Where do I start my GDPR compliance?

Many organizations in India are now concerned about the need to be compliant with GDPR before the deadline of 25th May 2018. They must be receiving many e-mails from their business partners abroad with the query “Are You GDPR Compliant”?. There is therefore a scramble in the industry circles about how to be GDPR compliant in quick time.

Any compliance program is a “Journey”. It is not completed in a day. In any compliance journey it is always tough to make the beginning. Once begun, the task is half done. The same applies to GDPR compliance also. Start your GDPR compliance and you would be able to say “I am in the process of achieving GDPR Compliance”.

The first milestone to achieve is “We are GDPR Ready”. This GDPR readiness is important for all data processors who are now negotiating a data processing contract with a EU GDPR sensitive business partner who is constrained to ask the question about your GDPR readiness before starting the business dialogue with you. Before GDPR sensitive data comes into the systems and it is operated in a compliance regime for some time, it is not possible to test the real GDPR compliance of any organization.

Hence, before the actual processing of GDPR sensitive data commences and it is observed for a certain period, it is difficult to jump to the conclusion that any organization is “GDPR Compliant”. If they have instituted all measures required for compliance, the organization may however declare themselves to be “GDPR Compliance Ready” and nothing more.

Indian Companies who are Data Processors need to understand that their main obligation is with the Data Controller who hands over the “Personal Data” which comes under the material scope of the GDPR (Article 2.1) under a “Processing Contract”. The main liability for GDPR compliance is for the Data Controller and not the Indian Business Associate. (Unless the Indian Company is more than a mere Business Associate for data processing but indulges in direct collection of relevant data.).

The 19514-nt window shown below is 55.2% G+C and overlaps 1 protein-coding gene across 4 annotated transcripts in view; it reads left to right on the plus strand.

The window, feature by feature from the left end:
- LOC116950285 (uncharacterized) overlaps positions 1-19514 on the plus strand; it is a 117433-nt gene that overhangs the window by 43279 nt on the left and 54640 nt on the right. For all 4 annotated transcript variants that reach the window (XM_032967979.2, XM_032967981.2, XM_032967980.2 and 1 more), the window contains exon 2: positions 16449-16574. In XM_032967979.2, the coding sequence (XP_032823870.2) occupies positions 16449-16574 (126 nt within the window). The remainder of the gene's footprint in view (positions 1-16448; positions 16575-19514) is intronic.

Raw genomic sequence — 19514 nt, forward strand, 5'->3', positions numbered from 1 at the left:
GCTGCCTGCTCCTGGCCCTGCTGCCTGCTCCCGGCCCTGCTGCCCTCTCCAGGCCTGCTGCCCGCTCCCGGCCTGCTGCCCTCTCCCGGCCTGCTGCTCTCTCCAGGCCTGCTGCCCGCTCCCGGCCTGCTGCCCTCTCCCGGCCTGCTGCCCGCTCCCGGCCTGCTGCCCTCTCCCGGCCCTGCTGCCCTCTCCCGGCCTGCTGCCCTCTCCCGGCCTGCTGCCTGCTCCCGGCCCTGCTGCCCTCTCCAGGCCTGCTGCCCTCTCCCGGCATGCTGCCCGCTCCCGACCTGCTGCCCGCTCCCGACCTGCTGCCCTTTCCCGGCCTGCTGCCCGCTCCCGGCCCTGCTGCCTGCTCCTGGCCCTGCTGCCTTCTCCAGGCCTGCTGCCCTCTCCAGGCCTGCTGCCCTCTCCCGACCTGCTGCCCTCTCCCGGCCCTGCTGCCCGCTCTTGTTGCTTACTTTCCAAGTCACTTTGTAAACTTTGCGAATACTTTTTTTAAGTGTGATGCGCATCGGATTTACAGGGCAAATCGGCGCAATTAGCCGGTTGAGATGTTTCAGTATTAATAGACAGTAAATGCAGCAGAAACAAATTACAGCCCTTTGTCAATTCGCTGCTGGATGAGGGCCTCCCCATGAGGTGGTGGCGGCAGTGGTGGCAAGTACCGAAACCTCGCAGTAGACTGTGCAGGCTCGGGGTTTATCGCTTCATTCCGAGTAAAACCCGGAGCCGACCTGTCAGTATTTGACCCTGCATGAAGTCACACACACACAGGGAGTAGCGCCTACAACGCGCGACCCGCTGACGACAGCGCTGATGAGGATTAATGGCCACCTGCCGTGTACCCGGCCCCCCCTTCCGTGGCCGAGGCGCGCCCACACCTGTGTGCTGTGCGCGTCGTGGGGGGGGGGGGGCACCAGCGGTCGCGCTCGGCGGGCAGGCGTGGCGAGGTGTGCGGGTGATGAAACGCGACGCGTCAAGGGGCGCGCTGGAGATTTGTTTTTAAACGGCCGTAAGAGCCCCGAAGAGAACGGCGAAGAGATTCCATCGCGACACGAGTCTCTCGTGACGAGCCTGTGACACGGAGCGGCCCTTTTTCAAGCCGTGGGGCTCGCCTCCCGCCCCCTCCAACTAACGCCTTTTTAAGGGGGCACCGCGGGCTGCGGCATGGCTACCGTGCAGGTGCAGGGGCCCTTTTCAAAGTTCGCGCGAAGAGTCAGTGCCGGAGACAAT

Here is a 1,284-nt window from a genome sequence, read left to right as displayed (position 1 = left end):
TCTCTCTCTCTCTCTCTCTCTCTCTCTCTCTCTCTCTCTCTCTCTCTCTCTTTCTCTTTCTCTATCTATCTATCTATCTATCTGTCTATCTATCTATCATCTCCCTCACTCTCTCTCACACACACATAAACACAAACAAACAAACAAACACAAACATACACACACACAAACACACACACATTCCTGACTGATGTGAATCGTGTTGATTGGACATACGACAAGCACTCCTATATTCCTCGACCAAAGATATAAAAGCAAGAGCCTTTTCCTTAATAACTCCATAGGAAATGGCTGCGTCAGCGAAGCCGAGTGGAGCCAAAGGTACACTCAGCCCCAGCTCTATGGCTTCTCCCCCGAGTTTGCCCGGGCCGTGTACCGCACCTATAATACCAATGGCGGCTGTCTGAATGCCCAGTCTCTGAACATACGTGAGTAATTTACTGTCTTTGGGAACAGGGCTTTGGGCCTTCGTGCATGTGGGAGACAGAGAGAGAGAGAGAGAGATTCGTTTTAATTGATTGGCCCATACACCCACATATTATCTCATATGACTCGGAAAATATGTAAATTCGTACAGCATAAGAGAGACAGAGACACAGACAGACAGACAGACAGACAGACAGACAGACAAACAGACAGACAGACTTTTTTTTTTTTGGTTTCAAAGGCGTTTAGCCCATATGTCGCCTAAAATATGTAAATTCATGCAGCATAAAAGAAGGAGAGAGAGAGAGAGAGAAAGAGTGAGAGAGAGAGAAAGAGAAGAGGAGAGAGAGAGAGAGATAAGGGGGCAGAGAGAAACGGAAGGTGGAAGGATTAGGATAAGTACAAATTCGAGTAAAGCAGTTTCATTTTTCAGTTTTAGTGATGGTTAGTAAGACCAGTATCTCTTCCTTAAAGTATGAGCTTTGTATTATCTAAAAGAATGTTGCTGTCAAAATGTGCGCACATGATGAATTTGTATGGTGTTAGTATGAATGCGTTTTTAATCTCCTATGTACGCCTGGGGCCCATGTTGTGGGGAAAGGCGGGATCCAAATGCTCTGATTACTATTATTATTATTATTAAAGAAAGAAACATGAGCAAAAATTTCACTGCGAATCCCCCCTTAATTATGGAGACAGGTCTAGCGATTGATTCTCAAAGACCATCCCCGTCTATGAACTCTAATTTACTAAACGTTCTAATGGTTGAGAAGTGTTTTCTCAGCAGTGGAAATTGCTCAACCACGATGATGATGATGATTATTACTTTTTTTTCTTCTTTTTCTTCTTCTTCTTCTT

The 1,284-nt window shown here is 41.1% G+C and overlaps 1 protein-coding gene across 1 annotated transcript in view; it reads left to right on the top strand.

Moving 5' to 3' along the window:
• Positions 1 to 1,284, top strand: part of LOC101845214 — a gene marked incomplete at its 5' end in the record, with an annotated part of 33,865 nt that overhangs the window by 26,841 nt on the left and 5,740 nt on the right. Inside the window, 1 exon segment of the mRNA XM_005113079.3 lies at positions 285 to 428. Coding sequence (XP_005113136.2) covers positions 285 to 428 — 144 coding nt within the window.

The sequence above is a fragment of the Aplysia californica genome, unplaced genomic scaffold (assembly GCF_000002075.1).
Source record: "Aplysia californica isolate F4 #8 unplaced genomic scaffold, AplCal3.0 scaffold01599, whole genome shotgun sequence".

The First question which any Indian company has to ask a controller is therefore,

Do you have a GDPR Compliance Check list for a non EU data processor? If so, please share it with us and we will make necessary arrangements. Otherwise, we are “Ready” to understand what could be your requirements and how it can be met at our end.

I will not be surprised if many of the Data Controllers think that EU GDPR is also applicable to extra territorial jurisdictions like India and India does not have any other local laws which may be in conflict. They may therefore presume that you are as much aware as them about GDPR and there is no need for them to tell you how to be GDPR compliant.

If you have such a client, then you can tell them,

“Yes, we are aware of GDPR and if you want, we can think on your behalf and implement GDPR for you. But this will be a GDPR consultancy contract and different from the Data Processing contract and will be charged separately”

Do Indian Companies have the negotiating strength to say as suggested?…. Each company needs to ask itself.

GDPR imposes liability mainly on the Data Controller and expects them to implement the Compliance requirements at the design stage of the process. It is only the Data Controller who knows what for the data is being collected and how it needs to be processed. It is only the Data Controller who has access to the drafting of the “Informed Consent” and getting it from the Data Subject. The Data Processor is not directly involved in determining the purpose of collection and the processing requirements.